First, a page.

May 2022

Spring greetings from Joe and Stu!

To start off with an important announcement, Joe and Karalee had an early arrival this spring: Kal Thor Quach – born 8:52pm on Apr. 3, 2022, 4lbs 1oz, 18 inches.

Congratulations Joe and Karalee!

We are actively adding insurance contracts right now to facilitate the transfer of any insurance that was provided by Pat. Please expect to hear from us in the weeks to follow, to facilitate this transfer.  If you had purchased any insurance with Pat and haven’t heard from us, please let us know so we can update the agent of record for you and continue to look after your Life, Disability and Critical Illness insurance needs.

This week Optimize has sent out their Spring 2022 Quarterly Portfolio Commentary, you can download it here if you missed it: Optimize Spring 2022 Quarterly Portfolio Commentary.

Chat soon!  Sincerely,

Joe & Stu

From the Desk of Optimize Wealth Management – Outlook Ahead

While the start of 2022 has been a turbulent one for the markets, as we look forward, we view the current environment as largely supportive for equity markets. Despite the backdrop of slower economic growth and the ongoing geopolitical tensions in Europe, the Canadian and U.S. markets are well supported and expected to continue to perform well.

As the year progresses, we expect that the supply-side constraints that have helped to drive inflation, largely created by the pandemic, will continue to temper. However, this is likely to be offset by the effects of the conflict in Europe, should it persist, as Ukraine and Russia contribute to the production of various commodities, particularly food and energy. As well, the recent Covid lockdowns in China are expected to create further headwinds. In its meeting in May, Chair Powell was explicit in suggesting that the Fed will continue to tackle inflation and additional 50 bps rate hikes remain on the table. As such, we can expect interest rates to rise in the coming months.

For now, we continue to capitalize on opportunities as they present themselves during market pullbacks, focusing on adding quality companies with lower valuations to our portfolios — opportunities that were largely difficult to find throughout 2021. As we have suggested in the past, this is a time in which thoughtful portfolio oversight, evaluation and scrutiny continue to benefit investors. Most important, we continue to advocate that — during these volatile times — individual investors remember that successful investing involves maintaining the fortitude to stick to your plan, continuing to be invested and staying the course.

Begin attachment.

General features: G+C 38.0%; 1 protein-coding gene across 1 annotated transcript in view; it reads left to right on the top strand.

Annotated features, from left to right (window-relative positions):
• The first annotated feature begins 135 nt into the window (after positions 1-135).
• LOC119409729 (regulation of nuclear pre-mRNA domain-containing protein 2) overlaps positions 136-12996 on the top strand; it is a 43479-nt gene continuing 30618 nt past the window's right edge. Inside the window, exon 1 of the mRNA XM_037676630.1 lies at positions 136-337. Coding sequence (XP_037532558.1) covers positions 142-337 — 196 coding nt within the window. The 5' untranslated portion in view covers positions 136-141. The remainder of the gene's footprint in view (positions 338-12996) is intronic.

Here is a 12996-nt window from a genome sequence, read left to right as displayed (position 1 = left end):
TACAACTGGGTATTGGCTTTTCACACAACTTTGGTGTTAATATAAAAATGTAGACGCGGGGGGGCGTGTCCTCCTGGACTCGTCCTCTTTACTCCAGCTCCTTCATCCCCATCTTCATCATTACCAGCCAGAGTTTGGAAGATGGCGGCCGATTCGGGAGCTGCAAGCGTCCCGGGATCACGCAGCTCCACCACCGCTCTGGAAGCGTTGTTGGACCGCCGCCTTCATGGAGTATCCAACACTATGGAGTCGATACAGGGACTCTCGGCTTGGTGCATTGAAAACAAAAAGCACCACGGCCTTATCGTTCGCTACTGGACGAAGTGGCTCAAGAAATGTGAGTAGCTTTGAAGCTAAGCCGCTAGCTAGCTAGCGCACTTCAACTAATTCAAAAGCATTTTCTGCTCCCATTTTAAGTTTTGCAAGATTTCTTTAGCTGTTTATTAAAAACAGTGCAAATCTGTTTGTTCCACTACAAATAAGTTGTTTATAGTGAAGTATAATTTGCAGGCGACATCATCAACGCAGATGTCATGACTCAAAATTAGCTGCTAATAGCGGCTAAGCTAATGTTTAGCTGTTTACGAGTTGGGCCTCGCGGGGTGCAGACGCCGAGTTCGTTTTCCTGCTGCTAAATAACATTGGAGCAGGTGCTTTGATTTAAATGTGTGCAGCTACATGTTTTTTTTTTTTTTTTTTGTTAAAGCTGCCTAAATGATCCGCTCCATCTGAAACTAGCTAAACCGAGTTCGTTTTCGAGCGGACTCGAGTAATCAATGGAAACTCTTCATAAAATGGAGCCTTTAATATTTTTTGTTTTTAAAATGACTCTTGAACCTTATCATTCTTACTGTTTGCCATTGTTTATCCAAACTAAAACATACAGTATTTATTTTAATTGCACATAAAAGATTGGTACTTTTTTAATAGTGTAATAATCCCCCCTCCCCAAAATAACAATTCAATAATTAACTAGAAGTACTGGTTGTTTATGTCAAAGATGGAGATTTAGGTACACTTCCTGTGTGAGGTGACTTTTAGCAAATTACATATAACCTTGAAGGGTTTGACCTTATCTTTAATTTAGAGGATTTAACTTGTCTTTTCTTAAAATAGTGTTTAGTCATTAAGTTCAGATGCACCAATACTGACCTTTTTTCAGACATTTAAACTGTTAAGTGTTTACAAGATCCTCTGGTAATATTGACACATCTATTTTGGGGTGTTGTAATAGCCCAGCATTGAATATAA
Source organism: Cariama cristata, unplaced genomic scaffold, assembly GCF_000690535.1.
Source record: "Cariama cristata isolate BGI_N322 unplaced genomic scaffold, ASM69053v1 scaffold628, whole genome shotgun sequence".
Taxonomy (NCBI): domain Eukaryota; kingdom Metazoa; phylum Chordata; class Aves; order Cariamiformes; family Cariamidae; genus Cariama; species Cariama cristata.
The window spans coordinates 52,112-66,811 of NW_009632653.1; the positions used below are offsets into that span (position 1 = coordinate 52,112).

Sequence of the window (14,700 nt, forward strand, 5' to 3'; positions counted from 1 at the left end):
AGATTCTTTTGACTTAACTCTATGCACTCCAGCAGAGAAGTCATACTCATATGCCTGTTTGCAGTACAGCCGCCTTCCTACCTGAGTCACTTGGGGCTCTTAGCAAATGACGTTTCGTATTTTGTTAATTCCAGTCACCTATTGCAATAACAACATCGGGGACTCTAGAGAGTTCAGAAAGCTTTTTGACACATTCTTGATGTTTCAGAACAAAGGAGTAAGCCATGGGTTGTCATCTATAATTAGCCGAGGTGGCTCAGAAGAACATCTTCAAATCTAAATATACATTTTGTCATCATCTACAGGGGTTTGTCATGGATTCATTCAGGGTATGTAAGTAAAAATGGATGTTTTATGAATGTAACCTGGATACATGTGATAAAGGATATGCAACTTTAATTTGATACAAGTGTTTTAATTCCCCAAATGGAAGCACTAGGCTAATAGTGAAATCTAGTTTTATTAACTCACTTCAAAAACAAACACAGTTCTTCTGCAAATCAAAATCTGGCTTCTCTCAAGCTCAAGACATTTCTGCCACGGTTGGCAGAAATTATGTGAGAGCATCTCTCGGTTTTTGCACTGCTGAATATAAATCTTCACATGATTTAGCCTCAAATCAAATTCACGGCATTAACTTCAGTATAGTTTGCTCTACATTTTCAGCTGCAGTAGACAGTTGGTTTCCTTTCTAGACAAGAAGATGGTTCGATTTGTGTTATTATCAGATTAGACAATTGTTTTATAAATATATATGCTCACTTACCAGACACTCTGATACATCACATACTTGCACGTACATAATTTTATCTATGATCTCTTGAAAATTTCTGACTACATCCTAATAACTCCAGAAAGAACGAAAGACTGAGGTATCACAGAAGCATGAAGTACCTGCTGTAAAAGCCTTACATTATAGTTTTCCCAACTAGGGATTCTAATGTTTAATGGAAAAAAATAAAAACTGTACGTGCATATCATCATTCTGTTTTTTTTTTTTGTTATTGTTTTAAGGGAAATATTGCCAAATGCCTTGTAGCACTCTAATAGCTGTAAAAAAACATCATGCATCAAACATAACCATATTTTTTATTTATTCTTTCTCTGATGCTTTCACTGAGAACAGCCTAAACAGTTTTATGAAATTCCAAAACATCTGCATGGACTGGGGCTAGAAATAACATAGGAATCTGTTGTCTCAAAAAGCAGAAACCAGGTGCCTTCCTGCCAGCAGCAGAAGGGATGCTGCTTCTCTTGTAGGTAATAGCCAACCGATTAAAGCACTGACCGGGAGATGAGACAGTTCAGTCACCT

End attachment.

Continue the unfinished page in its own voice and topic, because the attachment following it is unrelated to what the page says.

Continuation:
Optimize Wealth Management (Optimize Inc.) represents to the reader that this Mandate or Model Portfolio is not a Mutual Fund or an Investment Product but rather a portfolio strategy. The forward-looking statements and forward-looking information are not guarantees of future performance and involve known and unknown risks, uncertainties and other factors that may cause actual results or events to differ materially from those anticipated in the forward-looking statements and information. Therefore, actual future results and trends may differ materially from what is forecasted in the forward-looking statements due to a variety of factors. Past performance or hypothetical performance.

From the Desk of First National – Residential Market Commentary

With the Canadian economy showing strong signs of recovery the way is clear for another half-a-percentage point increase in the Bank of Canada rate.

Statistics Canada figures for February show that gross domestic product (GDP) grew by another 1.1%, with just about all sectors of the economy showing improvement.

Preliminary data for March indicate a further 0.5% increase.  First quarter GDP growth is expected to hit 5.6%, which is nearly double the official forecast.

This rapid rebound from the Omicron variant of COVID-19 now has the Bank of Canada warning that the economy is overheating and more interest rate increases will be needed to cool it down and slow the pace of inflation.  That has cemented expectations for, at least, a 50 basis point increase in the Bank’s Policy Rate at the next setting on June 1st.  There is also the possibility of a 75 basis point hike.

In testimony before the Senate Banking Committee last week Bank of Canada Governor, Tiff Macklem, warned that the central bank may have to push its Policy Rate beyond the neutral range.

“It’s possible that we may have to go above the neutral rate for a period of time to return inflation to target, but it’s a bit above 2% or 3%, it’s not 7% or 8%,” he said.

“It’s going to be delicate. “But we do need to raise interest rates to moderate that spending growth and get inflation back to target,” Macklem said.—interest-rates-and-a-hot-economy